8. The method of claim 5, further comprising:
thermally connecting the calibrant container to absorb heat generated by one of the one or more components of the trace detection portal.
9. A method for calibrating a trace detection portal, the method comprising:
providing a calibrant container having an outlet; and
releasably storing a calibrant within the calibrant container, wherein the calibrant is a substance the trace detection portal is configured to detect and uniquely identity as a calibrant, and which causes one or more components of the trace detection portal to self-calibrate.
Description
BACKGROUND

1. Field of the Invention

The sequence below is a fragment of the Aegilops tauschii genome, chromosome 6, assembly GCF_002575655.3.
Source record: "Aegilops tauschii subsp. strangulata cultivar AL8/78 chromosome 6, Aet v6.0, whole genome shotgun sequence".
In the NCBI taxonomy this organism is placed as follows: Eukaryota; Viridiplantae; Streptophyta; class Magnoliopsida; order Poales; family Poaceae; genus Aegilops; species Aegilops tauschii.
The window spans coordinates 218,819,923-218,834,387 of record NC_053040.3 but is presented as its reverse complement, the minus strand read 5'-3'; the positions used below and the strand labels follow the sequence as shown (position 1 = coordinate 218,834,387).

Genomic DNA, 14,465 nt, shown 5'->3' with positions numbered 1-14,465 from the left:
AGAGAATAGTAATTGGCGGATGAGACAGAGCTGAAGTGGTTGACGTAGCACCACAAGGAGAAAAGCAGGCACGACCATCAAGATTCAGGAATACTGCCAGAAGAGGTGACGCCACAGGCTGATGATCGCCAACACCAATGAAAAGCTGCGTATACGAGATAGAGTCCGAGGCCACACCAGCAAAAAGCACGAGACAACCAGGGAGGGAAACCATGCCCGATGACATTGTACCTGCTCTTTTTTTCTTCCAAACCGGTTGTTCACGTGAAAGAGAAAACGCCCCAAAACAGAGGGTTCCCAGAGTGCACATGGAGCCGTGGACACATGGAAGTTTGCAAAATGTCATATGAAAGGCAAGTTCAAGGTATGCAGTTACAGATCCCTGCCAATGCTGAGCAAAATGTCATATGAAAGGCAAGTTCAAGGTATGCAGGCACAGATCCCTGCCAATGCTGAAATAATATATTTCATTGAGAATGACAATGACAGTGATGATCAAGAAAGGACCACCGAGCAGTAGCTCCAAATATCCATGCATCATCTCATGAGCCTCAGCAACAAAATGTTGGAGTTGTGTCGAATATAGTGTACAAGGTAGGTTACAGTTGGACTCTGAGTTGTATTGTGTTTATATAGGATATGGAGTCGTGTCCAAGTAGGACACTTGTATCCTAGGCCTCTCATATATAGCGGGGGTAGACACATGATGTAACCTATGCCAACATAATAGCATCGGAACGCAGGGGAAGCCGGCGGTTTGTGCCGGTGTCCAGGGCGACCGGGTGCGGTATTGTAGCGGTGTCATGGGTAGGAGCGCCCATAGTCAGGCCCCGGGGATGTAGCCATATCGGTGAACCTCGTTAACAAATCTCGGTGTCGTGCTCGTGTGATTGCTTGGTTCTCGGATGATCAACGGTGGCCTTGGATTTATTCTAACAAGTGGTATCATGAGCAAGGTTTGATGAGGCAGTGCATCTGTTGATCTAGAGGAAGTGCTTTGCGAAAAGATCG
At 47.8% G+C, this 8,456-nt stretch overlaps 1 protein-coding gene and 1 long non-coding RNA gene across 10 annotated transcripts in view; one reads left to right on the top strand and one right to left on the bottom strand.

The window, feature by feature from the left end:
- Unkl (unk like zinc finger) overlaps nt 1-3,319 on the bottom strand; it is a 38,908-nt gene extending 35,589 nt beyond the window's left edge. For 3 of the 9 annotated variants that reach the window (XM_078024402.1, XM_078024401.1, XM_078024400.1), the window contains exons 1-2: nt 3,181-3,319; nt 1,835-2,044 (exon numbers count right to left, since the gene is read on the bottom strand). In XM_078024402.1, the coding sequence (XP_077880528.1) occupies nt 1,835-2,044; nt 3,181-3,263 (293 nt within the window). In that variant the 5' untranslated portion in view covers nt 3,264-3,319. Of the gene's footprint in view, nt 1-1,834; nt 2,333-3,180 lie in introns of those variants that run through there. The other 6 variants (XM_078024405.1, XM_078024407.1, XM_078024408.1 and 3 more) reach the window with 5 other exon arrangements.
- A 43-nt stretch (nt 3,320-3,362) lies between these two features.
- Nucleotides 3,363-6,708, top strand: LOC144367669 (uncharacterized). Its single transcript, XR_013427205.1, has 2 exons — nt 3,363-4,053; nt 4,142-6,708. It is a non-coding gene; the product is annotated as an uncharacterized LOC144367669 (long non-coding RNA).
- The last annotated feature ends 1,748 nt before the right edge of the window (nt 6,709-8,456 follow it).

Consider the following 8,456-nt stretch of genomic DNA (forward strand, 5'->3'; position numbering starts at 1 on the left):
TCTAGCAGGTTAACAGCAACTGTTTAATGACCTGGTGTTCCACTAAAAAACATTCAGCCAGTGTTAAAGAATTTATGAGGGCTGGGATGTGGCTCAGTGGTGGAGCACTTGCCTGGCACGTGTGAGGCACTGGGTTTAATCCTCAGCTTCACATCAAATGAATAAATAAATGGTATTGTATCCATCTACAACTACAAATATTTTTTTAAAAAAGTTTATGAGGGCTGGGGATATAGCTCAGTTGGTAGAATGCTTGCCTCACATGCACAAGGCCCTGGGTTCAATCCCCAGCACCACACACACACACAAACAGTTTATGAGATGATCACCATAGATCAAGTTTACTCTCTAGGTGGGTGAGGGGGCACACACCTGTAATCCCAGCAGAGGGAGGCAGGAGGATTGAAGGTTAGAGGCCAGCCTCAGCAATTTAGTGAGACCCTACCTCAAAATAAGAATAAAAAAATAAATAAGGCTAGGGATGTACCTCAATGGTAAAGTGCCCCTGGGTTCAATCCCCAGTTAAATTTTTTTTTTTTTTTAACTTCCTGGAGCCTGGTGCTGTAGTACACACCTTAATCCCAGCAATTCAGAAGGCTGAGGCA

The field of the invention relates to threat detection systems generally and, more particularly, to an apparatus and method for calibrating a trace detection portal.

2. Description of Related Art

Extant threat detection systems check persons and objects for traces of substances of interest, such as narcotics and explosives. Such systems operate on the basis that trace amounts of substances of interest tend to be transferred to the body of a person who handles them, and from the person's body to any article the person's body may touch. Attempts have been made to test persons without physically touching them, but articles such as suitcases and handbags are tested by swiping them with a small piece of material that is then inserted into a known type of threat detection apparatus, which tests for the presence of the substance(s) of interest.